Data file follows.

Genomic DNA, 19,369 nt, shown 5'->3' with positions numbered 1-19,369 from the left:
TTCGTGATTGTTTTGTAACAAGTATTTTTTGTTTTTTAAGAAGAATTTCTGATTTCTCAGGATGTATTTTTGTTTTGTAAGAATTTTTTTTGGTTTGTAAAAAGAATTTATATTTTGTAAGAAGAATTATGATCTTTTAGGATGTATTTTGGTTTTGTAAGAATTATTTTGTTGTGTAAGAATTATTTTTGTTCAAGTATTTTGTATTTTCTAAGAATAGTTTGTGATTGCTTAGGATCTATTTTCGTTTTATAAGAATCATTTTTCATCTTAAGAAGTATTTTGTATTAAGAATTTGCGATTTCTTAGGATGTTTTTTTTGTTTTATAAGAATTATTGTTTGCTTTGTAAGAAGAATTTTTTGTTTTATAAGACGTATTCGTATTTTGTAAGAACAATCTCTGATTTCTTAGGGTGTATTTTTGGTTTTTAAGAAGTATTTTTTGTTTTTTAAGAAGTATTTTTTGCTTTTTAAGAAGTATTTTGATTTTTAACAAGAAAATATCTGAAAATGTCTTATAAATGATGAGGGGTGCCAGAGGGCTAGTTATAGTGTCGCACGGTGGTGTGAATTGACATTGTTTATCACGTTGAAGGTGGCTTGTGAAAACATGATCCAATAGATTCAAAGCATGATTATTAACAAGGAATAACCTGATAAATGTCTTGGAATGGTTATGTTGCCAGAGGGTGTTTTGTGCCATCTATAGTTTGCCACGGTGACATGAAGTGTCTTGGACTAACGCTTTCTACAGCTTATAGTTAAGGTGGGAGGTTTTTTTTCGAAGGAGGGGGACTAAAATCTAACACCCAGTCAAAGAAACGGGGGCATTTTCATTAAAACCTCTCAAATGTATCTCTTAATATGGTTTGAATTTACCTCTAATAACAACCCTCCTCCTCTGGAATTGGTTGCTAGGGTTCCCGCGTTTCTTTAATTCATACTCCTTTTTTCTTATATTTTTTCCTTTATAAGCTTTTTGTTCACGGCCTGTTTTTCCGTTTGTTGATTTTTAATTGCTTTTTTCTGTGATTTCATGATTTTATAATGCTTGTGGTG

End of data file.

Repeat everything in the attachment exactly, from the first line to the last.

Genomic DNA, 19,369 nt, shown 5'->3' with positions numbered 1-19,369 from the left:
TTCGTGATTGTTTTGTAACAAGTATTTTTTGTTTTTTAAGAAGAATTTCTGATTTCTCAGGATGTATTTTTGTTTTGTAAGAATTTTTTTTGGTTTGTAAAAAGAATTTATATTTTGTAAGAAGAATTATGATCTTTTAGGATGTATTTTGGTTTTGTAAGAATTATTTTGTTGTGTAAGAATTATTTTTGTTCAAGTATTTTGTATTTTCTAAGAATAGTTTGTGATTGCTTAGGATCTATTTTCGTTTTATAAGAATCATTTTTCATCTTAAGAAGTATTTTGTATTAAGAATTTGCGATTTCTTAGGATGTTTTTTTTGTTTTATAAGAATTATTGTTTGCTTTGTAAGAAGAATTTTTTGTTTTATAAGACGTATTCGTATTTTGTAAGAACAATCTCTGATTTCTTAGGGTGTATTTTTGGTTTTTAAGAAGTATTTTTTGTTTTTTAAGAAGTATTTTTTGCTTTTTAAGAAGTATTTTGATTTTTAACAAGAAAATATCTGAAAATGTCTTATAAATGATGAGGGGTGCCAGAGGGCTAGTTATAGTGTCGCACGGTGGTGTGAATTGACATTGTTTATCACGTTGAAGGTGGCTTGTGAAAACATGATCCAATAGATTCAAAGCATGATTATTAACAAGGAATAACCTGATAAATGTCTTGGAATGGTTATGTTGCCAGAGGGTGTTTTGTGCCATCTATAGTTTGCCACGGTGACATGAAGTGTCTTGGACTAACGCTTTCTACAGCTTATAGTTAAGGTGGGAGGTTTTTTTTCGAAGGAGGGGGACTAAAATCTAACACCCAGTCAAAGAAACGGGGGCATTTTCATTAAAACCTCTCAAATGTATCTCTTAATATGGTTTGAATTTACCTCTAATAACAACCCTCCTCCTCTGGAATTGGTTGCTAGGGTTCCCGCGTTTCTTTAATTCATACTCCTTTTTTCTTATATTTTTTCCTTTATAAGCTTTTTGTTCACGGCCTGTTTTTCCGTTTGTTGATTTTTAATTGCTTTTTTCTGTGATTTCATGATTTTATAATGCTTGTGGTG